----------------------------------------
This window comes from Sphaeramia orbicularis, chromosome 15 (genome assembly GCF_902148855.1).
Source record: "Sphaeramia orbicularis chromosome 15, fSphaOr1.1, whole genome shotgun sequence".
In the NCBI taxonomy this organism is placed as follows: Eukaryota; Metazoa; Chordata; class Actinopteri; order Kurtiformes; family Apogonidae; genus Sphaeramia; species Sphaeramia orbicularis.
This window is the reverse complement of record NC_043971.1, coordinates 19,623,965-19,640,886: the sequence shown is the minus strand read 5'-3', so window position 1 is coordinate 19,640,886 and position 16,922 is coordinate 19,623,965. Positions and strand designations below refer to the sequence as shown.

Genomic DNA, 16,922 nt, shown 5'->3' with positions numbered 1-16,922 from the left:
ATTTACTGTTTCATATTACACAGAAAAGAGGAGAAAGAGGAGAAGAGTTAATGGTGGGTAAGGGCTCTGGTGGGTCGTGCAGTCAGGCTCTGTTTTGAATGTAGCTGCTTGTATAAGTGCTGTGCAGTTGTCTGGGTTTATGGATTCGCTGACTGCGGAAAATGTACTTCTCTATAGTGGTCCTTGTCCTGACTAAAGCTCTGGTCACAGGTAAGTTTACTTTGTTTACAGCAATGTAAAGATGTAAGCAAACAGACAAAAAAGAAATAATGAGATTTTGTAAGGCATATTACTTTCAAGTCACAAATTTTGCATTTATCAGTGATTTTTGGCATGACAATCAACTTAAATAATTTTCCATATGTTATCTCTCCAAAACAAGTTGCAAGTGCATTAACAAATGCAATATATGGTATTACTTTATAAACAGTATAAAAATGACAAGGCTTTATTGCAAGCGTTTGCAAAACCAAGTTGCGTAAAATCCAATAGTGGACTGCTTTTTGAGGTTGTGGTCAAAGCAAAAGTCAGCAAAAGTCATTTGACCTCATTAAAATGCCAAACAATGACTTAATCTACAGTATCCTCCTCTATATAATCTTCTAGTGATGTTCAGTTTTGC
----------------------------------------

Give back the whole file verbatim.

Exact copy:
This window comes from Sphaeramia orbicularis, chromosome 15 (genome assembly GCF_902148855.1).
Source record: "Sphaeramia orbicularis chromosome 15, fSphaOr1.1, whole genome shotgun sequence".
In the NCBI taxonomy this organism is placed as follows: Eukaryota; Metazoa; Chordata; class Actinopteri; order Kurtiformes; family Apogonidae; genus Sphaeramia; species Sphaeramia orbicularis.
This window is the reverse complement of record NC_043971.1, coordinates 19,623,965-19,640,886: the sequence shown is the minus strand read 5'-3', so window position 1 is coordinate 19,640,886 and position 16,922 is coordinate 19,623,965. Positions and strand designations below refer to the sequence as shown.

Genomic DNA, 16,922 nt, shown 5'->3' with positions numbered 1-16,922 from the left:
ATTTACTGTTTCATATTACACAGAAAAGAGGAGAAAGAGGAGAAGAGTTAATGGTGGGTAAGGGCTCTGGTGGGTCGTGCAGTCAGGCTCTGTTTTGAATGTAGCTGCTTGTATAAGTGCTGTGCAGTTGTCTGGGTTTATGGATTCGCTGACTGCGGAAAATGTACTTCTCTATAGTGGTCCTTGTCCTGACTAAAGCTCTGGTCACAGGTAAGTTTACTTTGTTTACAGCAATGTAAAGATGTAAGCAAACAGACAAAAAAGAAATAATGAGATTTTGTAAGGCATATTACTTTCAAGTCACAAATTTTGCATTTATCAGTGATTTTTGGCATGACAATCAACTTAAATAATTTTCCATATGTTATCTCTCCAAAACAAGTTGCAAGTGCATTAACAAATGCAATATATGGTATTACTTTATAAACAGTATAAAAATGACAAGGCTTTATTGCAAGCGTTTGCAAAACCAAGTTGCGTAAAATCCAATAGTGGACTGCTTTTTGAGGTTGTGGTCAAAGCAAAAGTCAGCAAAAGTCATTTGACCTCATTAAAATGCCAAACAATGACTTAATCTACAGTATCCTCCTCTATATAATCTTCTAGTGATGTTCAGTTTTGC